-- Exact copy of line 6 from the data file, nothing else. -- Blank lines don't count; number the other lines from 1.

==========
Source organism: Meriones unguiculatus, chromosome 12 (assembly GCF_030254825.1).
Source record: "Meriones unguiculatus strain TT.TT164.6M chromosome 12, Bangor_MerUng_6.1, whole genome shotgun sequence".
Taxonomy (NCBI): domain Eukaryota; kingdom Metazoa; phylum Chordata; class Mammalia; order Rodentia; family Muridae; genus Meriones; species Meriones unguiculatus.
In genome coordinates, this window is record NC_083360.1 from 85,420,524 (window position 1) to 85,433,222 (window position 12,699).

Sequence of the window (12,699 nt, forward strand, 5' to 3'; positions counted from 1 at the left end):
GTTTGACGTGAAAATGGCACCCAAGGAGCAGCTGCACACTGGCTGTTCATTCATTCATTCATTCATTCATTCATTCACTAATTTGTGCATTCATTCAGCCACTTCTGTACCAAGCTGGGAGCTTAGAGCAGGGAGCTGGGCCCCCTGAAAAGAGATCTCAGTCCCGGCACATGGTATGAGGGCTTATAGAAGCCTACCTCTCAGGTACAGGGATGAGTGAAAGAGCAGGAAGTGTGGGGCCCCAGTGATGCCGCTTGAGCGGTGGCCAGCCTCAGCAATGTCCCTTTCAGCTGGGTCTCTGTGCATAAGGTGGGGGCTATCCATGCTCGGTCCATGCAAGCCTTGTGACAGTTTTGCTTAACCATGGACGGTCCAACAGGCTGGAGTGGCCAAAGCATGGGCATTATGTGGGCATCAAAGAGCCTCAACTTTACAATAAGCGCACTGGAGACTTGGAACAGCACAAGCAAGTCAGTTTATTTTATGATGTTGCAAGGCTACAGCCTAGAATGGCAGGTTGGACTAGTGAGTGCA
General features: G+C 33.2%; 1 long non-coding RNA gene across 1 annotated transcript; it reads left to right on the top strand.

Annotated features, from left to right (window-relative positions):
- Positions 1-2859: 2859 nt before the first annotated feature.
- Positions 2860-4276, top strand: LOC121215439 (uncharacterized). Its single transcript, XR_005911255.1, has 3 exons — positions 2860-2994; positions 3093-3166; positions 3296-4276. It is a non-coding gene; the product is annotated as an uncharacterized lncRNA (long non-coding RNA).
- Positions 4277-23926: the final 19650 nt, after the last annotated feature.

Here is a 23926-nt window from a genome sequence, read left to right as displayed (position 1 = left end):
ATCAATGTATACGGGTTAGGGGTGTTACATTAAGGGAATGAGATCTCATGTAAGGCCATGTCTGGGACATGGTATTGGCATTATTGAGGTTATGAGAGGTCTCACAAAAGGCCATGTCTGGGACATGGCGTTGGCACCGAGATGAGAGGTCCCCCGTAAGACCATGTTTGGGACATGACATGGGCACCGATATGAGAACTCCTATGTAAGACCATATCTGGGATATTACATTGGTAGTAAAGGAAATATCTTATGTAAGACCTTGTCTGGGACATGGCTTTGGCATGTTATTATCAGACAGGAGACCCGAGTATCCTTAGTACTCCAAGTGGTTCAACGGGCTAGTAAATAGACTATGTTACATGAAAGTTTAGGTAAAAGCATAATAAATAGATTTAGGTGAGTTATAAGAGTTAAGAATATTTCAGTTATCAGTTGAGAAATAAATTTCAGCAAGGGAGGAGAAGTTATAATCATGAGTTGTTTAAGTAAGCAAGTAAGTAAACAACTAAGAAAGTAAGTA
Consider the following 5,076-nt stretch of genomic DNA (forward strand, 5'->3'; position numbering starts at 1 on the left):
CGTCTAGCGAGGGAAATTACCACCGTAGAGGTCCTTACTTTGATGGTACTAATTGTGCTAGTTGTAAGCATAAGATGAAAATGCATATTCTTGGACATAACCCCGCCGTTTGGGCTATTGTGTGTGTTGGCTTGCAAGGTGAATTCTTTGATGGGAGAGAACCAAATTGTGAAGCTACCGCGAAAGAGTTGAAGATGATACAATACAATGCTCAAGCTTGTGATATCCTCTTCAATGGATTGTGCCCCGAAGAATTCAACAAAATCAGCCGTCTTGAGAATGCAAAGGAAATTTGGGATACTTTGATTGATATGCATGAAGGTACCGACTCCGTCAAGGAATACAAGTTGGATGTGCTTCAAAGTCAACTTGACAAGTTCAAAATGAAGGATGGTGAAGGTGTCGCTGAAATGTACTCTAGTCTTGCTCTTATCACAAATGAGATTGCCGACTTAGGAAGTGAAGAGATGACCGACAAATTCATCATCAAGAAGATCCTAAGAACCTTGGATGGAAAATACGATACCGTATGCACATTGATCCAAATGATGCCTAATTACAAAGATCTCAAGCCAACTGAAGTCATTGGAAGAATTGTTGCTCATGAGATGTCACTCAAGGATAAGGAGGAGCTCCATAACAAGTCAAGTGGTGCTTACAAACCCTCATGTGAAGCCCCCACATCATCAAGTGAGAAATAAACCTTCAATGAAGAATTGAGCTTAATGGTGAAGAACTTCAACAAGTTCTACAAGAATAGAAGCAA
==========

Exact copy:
GTTTGACGTGAAAATGGCACCCAAGGAGCAGCTGCACACTGGCTGTTCATTCATTCATTCATTCATTCATTCATTCACTAATTTGTGCATTCATTCAGCCACTTCTGTACCAAGCTGGGAGCTTAGAGCAGGGAGCTGGGCCCCCTGAAAAGAGATCTCAGTCCCGGCACATGGTATGAGGGCTTATAGAAGCCTACCTCTCAGGTACAGGGATGAGTGAAAGAGCAGGAAGTGTGGGGCCCCAGTGATGCCGCTTGAGCGGTGGCCAGCCTCAGCAATGTCCCTTTCAGCTGGGTCTCTGTGCATAAGGTGGGGGCTATCCATGCTCGGTCCATGCAAGCCTTGTGACAGTTTTGCTTAACCATGGACGGTCCAACAGGCTGGAGTGGCCAAAGCATGGGCATTATGTGGGCATCAAAGAGCCTCAACTTTACAATAAGCGCACTGGAGACTTGGAACAGCACAAGCAAGTCAGTTTATTTTATGATGTTGCAAGGCTACAGCCTAGAATGGCAGGTTGGACTAGTGAGTGCA